Top Pro & Con Arguments


Because they learn interpersonal and other skills in college, graduates are more productive as members of society.

Students have the opportunity to interact with other students and faculty, to join student organizations and clubs, and to take part in discussions and debates. According to Arthur Chickering’s “Seven Vectors” student development theory, “developing mature interpersonal relationships” is one of the seven stages students progress through as they attend college. Students ranked “interpersonal skills” as the most important skill used in their daily lives in a survey of 11,000 college students. Vivek Wadhwa, technology entrepreneur and scholar, states, “American children party [in college]. But you know something, by partying, they learn social skills. They learn how to interact with each other…They develop skills which make them innovative. Americans are the most innovative people in the world because of the education system.” [7] [16] [18]

Students live, go to classes, and socialize with other students from around the world and learn from professors with a variety of expertise. The community of people on a college campus means students are likely to make diverse friends and business connections, and, potentially, find a spouse or mate. Access to a variety of people allows college students to learn about different cultures, religions, and personalities they may have not been exposed to in their hometowns, which broadens their knowledge and perspective. 70.7% of college freshmen in 2015 said they expected to socialize with someone of another racial or ethnic group while in college, while 59.1% said college would help improve their understanding of other countries and cultures. [106]

Henry Bienan, President Emeritus of Northwestern University, argues that a college education results in “greater productivity, lower crime, better health, [and] better citizenship for more educated people.” A 2009 study found 16 to 24 year old high school drop-outs were 63% more likely to be incarcerated than those with a bachelor’s degree or higher. According to the Bureau of Labor Statistics, from Sep. 2008 to Sep. 2009, 43% of college graduates did volunteer work compared to 19% of high school graduates and 27% of adults in general. [11] In 2005, college graduates were more likely to have donated blood in the past year (9%) than people with some college (6%), high school graduates (4%), and people who did not complete high school (2%). [21] [22] [23]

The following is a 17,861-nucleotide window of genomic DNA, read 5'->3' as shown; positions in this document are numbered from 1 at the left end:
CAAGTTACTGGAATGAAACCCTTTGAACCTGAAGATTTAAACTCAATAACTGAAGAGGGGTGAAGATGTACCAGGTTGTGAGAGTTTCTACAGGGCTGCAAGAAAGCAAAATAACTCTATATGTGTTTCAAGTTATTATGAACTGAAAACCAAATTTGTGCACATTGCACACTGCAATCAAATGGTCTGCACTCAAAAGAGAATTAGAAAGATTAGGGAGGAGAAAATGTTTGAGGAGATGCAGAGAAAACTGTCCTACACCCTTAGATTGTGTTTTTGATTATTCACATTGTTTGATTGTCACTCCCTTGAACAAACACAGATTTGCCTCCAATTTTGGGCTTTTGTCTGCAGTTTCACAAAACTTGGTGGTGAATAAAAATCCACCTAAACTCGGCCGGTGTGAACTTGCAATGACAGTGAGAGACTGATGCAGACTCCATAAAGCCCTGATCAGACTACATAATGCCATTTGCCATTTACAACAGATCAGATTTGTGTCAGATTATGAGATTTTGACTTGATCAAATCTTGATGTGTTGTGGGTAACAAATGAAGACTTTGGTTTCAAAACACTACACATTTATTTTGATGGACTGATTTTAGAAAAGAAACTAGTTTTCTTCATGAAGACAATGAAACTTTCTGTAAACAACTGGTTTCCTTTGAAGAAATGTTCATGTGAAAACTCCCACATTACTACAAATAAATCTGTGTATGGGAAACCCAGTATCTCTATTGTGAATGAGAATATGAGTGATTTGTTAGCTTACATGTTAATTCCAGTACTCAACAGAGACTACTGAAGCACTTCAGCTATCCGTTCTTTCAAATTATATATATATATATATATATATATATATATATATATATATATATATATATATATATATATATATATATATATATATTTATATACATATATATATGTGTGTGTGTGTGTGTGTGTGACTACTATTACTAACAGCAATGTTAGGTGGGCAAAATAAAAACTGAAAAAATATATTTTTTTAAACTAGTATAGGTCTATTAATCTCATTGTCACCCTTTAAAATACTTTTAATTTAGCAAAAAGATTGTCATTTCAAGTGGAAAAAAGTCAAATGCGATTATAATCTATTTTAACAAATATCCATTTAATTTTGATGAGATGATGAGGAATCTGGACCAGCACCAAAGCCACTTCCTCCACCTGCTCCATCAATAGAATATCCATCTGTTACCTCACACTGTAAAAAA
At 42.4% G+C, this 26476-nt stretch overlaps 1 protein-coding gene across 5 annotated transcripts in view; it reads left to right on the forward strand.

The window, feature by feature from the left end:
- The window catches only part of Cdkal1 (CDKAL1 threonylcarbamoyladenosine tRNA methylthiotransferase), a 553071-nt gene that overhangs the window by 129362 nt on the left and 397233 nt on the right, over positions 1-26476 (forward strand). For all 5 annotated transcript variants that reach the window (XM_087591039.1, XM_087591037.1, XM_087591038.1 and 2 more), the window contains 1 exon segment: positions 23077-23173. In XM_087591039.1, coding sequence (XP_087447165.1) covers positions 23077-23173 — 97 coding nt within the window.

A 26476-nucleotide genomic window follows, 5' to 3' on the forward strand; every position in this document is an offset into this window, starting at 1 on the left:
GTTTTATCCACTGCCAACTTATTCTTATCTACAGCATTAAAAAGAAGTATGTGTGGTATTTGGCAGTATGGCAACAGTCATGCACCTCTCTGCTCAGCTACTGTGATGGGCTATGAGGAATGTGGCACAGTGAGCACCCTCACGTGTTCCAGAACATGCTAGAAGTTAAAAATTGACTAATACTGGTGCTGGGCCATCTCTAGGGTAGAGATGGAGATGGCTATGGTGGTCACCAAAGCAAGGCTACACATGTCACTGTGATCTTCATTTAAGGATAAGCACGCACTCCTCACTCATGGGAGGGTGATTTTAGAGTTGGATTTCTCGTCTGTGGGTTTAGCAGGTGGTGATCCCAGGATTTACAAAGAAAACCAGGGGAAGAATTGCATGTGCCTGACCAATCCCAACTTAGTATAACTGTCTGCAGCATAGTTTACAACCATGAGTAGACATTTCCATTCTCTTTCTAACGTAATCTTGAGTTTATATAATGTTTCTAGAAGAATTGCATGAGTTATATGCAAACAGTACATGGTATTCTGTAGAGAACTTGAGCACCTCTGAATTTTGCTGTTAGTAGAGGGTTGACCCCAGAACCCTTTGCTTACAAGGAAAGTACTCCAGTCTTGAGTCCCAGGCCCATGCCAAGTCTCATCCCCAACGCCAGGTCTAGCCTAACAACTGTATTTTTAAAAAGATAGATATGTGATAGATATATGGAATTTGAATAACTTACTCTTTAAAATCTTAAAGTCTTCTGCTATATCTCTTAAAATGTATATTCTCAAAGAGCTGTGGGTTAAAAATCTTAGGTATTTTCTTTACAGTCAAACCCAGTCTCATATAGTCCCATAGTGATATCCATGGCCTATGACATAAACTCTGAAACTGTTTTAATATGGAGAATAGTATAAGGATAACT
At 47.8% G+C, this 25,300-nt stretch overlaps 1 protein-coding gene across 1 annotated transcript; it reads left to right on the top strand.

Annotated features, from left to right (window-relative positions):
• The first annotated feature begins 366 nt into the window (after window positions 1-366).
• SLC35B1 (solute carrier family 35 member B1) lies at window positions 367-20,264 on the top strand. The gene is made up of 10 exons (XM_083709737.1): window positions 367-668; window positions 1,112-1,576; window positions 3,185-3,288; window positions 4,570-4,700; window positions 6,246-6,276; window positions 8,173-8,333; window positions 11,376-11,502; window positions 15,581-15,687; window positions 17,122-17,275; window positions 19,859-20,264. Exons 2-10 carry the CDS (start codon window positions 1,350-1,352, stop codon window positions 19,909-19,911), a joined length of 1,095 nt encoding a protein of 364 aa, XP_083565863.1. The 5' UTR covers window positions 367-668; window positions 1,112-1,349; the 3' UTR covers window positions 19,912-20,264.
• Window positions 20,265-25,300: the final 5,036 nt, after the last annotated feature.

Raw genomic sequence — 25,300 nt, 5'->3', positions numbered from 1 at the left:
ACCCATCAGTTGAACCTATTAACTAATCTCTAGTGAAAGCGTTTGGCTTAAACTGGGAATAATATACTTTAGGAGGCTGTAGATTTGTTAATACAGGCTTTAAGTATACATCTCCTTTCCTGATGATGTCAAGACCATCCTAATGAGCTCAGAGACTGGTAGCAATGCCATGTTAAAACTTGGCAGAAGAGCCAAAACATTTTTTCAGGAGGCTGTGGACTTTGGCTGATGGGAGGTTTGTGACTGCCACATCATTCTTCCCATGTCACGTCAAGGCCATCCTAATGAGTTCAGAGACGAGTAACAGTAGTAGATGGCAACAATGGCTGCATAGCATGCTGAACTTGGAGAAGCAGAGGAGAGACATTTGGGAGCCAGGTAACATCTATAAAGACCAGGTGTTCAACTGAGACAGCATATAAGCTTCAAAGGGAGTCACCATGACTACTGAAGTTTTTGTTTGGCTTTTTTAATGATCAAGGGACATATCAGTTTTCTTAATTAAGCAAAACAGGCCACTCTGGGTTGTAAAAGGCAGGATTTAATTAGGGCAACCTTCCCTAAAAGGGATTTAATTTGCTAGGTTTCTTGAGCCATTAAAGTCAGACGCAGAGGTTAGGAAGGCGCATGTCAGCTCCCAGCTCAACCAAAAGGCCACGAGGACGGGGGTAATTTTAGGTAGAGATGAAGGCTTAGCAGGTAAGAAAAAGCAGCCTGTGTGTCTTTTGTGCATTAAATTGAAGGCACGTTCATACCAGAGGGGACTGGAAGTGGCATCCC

College graduates attract higher-paying employers to their communities. A 1% increase in college graduates in a community increases the wages of workers without a high school diploma by 1.9% and the wages of high school graduates by 1.6%. [21]

Finally, people who do not go to college are more likely to be unemployed and, therefore, place undue financial strain on society, making a college degree worth it to taxpayers. Young people “not engaged in employment/education or training,” AKA NEET, are more likely to receive welfare than youth in general, they are more likely to commit crimes, and they are more likely to receive public health care, all costing the government extra money. In total, each NEET youth between the ages of 16 and 25 impose a $51,350 financial burden on society per year, and after the person is 25 he or she will impose a financial burden of $699,770. The total cost of 6.7% of the US population being NEET youth is $4.75 trillion, which is comparable to half of the US public debt. [28] [29]

College graduates have lower poverty rates due to their lower unemployment rates. The 2008 poverty rate for bachelor’s degree holders was 4%, compared to a 12% poverty rate for high school graduates. In 2005, married couples with bachelor’s degrees were least likely to be below the poverty line (1.8%) compared to 2.7% of associate’s degree holders, 4.6% of couples with some college, and 7.1% of high school graduates. According to the US Census Bureau, 1% of college graduates participated in social support programs like Medicaid, National School Lunch Program, and food stamps compared to 8% of high school graduates in 2008. [11] [21]

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